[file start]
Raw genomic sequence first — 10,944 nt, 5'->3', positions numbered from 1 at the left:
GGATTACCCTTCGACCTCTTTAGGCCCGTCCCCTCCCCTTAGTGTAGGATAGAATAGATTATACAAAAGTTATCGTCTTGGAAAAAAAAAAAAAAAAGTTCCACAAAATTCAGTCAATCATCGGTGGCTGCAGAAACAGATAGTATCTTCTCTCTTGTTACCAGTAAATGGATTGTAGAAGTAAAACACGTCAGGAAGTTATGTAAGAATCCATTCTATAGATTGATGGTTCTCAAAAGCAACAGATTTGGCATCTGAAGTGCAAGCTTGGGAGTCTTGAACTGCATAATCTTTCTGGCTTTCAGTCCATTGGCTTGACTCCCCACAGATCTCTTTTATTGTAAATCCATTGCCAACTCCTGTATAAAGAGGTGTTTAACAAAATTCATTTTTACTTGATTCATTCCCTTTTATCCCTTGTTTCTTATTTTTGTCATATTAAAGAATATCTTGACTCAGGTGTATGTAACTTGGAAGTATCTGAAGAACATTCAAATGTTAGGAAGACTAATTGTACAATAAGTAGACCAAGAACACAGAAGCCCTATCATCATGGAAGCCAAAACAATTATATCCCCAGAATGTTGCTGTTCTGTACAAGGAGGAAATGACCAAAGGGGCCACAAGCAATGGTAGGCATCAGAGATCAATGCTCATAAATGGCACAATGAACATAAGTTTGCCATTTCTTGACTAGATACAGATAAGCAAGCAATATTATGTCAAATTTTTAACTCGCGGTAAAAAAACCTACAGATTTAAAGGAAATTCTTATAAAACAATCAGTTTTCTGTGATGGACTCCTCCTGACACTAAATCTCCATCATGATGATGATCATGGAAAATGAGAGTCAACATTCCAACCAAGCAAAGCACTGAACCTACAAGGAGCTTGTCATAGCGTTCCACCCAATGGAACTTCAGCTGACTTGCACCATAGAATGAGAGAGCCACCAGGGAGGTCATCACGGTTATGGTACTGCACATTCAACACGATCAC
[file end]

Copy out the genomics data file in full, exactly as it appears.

Raw genomic sequence first — 10,944 nt, 5'->3', positions numbered from 1 at the left:
GGATTACCCTTCGACCTCTTTAGGCCCGTCCCCTCCCCTTAGTGTAGGATAGAATAGATTATACAAAAGTTATCGTCTTGGAAAAAAAAAAAAAAAAGTTCCACAAAATTCAGTCAATCATCGGTGGCTGCAGAAACAGATAGTATCTTCTCTCTTGTTACCAGTAAATGGATTGTAGAAGTAAAACACGTCAGGAAGTTATGTAAGAATCCATTCTATAGATTGATGGTTCTCAAAAGCAACAGATTTGGCATCTGAAGTGCAAGCTTGGGAGTCTTGAACTGCATAATCTTTCTGGCTTTCAGTCCATTGGCTTGACTCCCCACAGATCTCTTTTATTGTAAATCCATTGCCAACTCCTGTATAAAGAGGTGTTTAACAAAATTCATTTTTACTTGATTCATTCCCTTTTATCCCTTGTTTCTTATTTTTGTCATATTAAAGAATATCTTGACTCAGGTGTATGTAACTTGGAAGTATCTGAAGAACATTCAAATGTTAGGAAGACTAATTGTACAATAAGTAGACCAAGAACACAGAAGCCCTATCATCATGGAAGCCAAAACAATTATATCCCCAGAATGTTGCTGTTCTGTACAAGGAGGAAATGACCAAAGGGGCCACAAGCAATGGTAGGCATCAGAGATCAATGCTCATAAATGGCACAATGAACATAAGTTTGCCATTTCTTGACTAGATACAGATAAGCAAGCAATATTATGTCAAATTTTTAACTCGCGGTAAAAAAACCTACAGATTTAAAGGAAATTCTTATAAAACAATCAGTTTTCTGTGATGGACTCCTCCTGACACTAAATCTCCATCATGATGATGATCATGGAAAATGAGAGTCAACATTCCAACCAAGCAAAGCACTGAACCTACAAGGAGCTTGTCATAGCGTTCCACCCAATGGAACTTCAGCTGACTTGCACCATAGAATGAGAGAGCCACCAGGGAGGTCATCACGGTTATGGTACTGCACATTCAACACGATCAC